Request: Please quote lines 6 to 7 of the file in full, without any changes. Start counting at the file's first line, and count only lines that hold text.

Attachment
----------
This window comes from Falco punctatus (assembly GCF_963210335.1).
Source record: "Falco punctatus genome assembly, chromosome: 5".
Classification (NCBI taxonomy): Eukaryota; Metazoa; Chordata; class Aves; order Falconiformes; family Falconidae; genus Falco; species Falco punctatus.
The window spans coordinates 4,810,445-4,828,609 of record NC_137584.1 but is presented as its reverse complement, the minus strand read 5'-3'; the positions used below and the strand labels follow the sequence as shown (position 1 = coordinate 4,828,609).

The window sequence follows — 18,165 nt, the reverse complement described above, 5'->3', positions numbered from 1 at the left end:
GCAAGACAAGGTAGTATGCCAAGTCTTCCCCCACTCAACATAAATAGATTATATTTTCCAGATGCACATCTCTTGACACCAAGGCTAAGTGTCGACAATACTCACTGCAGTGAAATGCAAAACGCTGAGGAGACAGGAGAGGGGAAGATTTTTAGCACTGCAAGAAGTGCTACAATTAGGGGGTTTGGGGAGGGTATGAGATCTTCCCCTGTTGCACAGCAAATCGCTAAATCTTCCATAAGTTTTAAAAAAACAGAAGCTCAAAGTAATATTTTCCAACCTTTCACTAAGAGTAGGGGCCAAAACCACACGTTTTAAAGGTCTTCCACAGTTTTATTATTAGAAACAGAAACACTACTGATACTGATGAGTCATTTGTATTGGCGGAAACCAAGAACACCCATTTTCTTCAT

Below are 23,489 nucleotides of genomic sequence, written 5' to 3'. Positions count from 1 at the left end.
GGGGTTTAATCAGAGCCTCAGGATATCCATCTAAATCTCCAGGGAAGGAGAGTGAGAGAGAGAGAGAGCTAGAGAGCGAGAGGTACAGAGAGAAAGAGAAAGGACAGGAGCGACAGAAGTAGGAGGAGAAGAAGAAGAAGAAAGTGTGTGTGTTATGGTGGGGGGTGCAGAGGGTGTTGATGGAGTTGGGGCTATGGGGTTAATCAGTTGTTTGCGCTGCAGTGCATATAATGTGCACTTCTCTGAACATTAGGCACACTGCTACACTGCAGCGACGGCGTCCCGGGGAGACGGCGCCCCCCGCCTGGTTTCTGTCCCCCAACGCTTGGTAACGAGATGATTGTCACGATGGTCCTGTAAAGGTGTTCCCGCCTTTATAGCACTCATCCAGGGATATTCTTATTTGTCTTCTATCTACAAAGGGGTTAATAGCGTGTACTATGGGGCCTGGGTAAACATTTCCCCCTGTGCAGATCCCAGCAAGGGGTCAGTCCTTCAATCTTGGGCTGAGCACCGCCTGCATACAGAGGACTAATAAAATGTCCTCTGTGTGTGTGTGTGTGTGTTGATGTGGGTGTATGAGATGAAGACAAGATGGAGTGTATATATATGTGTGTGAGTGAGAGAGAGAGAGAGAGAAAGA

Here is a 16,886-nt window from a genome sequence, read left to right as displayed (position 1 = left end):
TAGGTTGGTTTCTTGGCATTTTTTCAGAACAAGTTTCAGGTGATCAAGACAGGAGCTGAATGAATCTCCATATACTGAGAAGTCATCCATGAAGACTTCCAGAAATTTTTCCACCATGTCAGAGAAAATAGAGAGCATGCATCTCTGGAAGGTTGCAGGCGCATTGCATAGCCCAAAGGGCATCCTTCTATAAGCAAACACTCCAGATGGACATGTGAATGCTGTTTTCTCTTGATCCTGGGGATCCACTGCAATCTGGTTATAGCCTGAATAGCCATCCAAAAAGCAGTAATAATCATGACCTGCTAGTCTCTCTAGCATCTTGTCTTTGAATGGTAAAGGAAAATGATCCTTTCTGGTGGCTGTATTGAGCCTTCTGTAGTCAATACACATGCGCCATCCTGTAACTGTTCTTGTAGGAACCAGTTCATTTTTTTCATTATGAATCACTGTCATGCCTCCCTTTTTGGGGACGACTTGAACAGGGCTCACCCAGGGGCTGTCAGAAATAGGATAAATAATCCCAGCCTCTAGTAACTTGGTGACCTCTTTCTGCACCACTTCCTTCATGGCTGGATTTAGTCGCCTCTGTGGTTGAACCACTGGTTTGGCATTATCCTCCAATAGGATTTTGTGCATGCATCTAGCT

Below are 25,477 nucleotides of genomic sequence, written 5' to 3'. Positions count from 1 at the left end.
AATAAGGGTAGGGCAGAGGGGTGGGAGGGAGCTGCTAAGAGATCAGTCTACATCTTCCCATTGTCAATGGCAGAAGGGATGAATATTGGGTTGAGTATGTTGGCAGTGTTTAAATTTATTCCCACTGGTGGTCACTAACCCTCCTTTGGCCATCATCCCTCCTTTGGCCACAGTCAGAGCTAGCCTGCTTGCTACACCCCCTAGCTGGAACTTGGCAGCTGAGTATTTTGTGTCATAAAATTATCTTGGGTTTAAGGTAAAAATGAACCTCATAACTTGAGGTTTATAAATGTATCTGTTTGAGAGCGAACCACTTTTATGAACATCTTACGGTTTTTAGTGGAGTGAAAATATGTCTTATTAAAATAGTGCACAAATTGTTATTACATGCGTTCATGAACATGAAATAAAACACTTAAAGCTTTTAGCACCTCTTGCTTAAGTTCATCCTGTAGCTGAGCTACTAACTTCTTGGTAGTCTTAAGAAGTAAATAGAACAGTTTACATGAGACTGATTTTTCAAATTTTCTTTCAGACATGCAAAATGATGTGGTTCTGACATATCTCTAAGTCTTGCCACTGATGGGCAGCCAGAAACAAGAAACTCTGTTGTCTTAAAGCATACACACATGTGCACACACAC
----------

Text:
GCAAGACAAGGTAGTATGCCAAGTCTTCCCCCACTCAACATAAATAGATTATATTTTCCAGATGCACATCTCTTGACACCAAGGCTAAGTGTCGACAATACTCACTGCAGTGAAATGCAAAACGCTGAGGAGACAGGAGAGGGGAAGATTTTTAGCACTGCAAGAAGTGCTACAATTAGGGGGTTTGGGGAGGGTATGAGATCTTCCCCTGTTGCACAGCAAATCGCTAAATCTTCCATAAGTTTTAAAAAAACAGAAGCTCAAAGTAATATTTTCCAACCTTTCACTAAGAGTAGGGGCCAAAACCACACGTTTTAAAGGTCTTCCACAGTTTTATTATTAGAAACAGAAACACTACTGATACTGATGAGTCATTTGTATTGGCGGAAACCAAGAACACCCATTTTCTTCAT

Below are 23,489 nucleotides of genomic sequence, written 5' to 3'. Positions count from 1 at the left end.